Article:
significant difficulties on the field preferred counsel from someone not
affiliated with the mission.
Should I see a professional?
Again, this is up to you. The idea that persons are qualified to give
counsel only because of their education and credentials from a
governmental agency is a modern Western one. For most of history, people
simply sought counsel from those they perceived as wise.
Today agencies license or certify professionals who have met specified
educational standards and have had a minimum of supervised experience.
These credentials assure you that the person has met the criteria of some
board of the state.
Dozens of studies have been done comparing professional and
paraprofessional helpers, and the research has usually not found
significant differences in the outcome of the two. The paraprofessionals,
people with some counseling training, were usually just as effective as
the professionals in helping people resolve most problems.
Of course, if you are thinking about harming yourself, see a
professional who can evaluate how likely you are to do so, and who can
take effective steps to prevent harm.
When and where should I seek counsel?
The simple answer is the sooner the better right where you are. People
tend to wait too long and think they have to go back “home.”
- Before the problem arises. Many times you anticipate a
problem arising. Learn about raising children before you have them.
Prevention is always better than restoration!
s soon as the problem arises. You may not have seen the problem
coming, but as soon as you see you have a problem, look for help. This
is especially important if trauma is involved. Then you need to talk
with a competent person within 36-72 hours of the trauma.
- After the fact. If you were unable to find counsel before or
during the crisis, talk with someone about it when you get the chance;
do not let it build inside you. Paul was grateful when Stephanas,
devoted to the service of the saints, visited him and “refreshed my
spirit” (1 Corinthians 16).
Will what I say be kept confidential?
That is something you want to establish before you begin talking about
your issue. This is usually done at the first session when you will be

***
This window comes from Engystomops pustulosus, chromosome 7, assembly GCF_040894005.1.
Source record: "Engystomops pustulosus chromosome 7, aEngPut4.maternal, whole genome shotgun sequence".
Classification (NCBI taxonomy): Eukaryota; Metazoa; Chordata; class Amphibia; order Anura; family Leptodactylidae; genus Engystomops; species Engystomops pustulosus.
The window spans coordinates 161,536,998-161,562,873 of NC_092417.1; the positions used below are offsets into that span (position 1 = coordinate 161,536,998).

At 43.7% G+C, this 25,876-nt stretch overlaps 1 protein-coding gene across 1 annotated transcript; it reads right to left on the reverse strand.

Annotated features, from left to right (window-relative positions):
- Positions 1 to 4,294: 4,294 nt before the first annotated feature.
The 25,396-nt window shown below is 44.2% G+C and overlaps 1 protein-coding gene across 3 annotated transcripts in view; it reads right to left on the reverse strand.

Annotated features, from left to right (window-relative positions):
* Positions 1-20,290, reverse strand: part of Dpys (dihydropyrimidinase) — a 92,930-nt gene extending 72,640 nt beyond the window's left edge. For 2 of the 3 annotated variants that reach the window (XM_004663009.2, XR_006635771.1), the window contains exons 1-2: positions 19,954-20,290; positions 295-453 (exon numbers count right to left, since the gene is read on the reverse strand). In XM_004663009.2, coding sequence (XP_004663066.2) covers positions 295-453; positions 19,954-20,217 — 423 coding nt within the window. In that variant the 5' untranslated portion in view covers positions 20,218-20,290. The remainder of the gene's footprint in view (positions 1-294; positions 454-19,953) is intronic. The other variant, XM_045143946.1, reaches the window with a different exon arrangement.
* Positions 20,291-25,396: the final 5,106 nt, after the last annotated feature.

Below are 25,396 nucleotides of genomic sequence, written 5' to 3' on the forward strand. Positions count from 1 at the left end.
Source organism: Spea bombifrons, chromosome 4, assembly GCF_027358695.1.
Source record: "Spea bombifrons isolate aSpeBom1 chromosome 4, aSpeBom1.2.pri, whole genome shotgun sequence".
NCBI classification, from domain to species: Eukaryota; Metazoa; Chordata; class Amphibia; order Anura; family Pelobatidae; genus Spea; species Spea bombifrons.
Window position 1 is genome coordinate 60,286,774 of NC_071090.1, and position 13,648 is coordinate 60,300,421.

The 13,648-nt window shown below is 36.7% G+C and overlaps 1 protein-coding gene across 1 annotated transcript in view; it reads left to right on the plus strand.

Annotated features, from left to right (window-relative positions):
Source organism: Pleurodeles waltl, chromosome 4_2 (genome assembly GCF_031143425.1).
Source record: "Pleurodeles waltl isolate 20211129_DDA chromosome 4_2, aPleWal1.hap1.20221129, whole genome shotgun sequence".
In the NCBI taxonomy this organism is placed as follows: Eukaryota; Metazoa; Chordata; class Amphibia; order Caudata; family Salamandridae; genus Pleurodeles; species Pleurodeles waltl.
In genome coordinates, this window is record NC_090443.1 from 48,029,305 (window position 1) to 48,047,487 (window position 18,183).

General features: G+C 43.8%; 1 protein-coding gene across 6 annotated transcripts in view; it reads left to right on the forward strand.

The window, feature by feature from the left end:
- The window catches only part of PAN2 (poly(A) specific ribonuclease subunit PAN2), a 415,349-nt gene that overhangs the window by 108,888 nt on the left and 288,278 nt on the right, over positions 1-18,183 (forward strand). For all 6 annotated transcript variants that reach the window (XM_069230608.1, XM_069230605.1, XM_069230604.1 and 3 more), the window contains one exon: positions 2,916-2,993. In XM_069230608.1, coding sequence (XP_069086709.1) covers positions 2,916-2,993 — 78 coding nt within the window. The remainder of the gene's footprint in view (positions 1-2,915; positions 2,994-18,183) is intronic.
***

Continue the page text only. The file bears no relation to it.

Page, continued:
given an informed consent statement if you see a professional. This
statement should have in writing the procedures that will be followed
while you are seeing the professional, including the confidentiality
In most states in the USA professionals are legally required to break
confidentiality if harm is involved or if ordered to in a court of law,
such as in a custody dispute for children.
Most informed consent statements will have the following limitations on
- If you say you intend to harm yourself, the counselor will take
whatever steps are necessary to prevent that, including telling
- If you say you intend to harm someone else, the counselor will
inform the intended victim and authorities where you live and where
the intended victim lives.
- If you report abuse of some helpless person, such as a child, or
aging adult, the counselor will report that to protective services.
- If a judge compels a counselor to reveal something in court, most
counselors will do so.
Of course, the informed consent statement may include other conditions
as well, so read it carefully before signing it. The statement is meant to
make it clear to all involved when confidence will be broken.
If someone else (insurance company, governmental agency) is paying for
you to be counseled, they will at least be told that you are talking to
the counselor, and most require some diagnosis as well. That becomes a
part of your medical record.
Who will pay the bill?
Someone may volunteer to counsel you for free. If there is a charge,
you can, of course, pay the bill yourself.
If you want
a third party, such as an insurance company, to pay the bill, you will
probably have to seek counsel from a competent professional, someone with
professional credentials. Of course, you may request to see a Christian
mental health professional if you wish. If your insurance company is
paying, be sure to check what your co-payment is, how many sessions the
insurance company allows, and specific referral procedures.
Member Care Consultant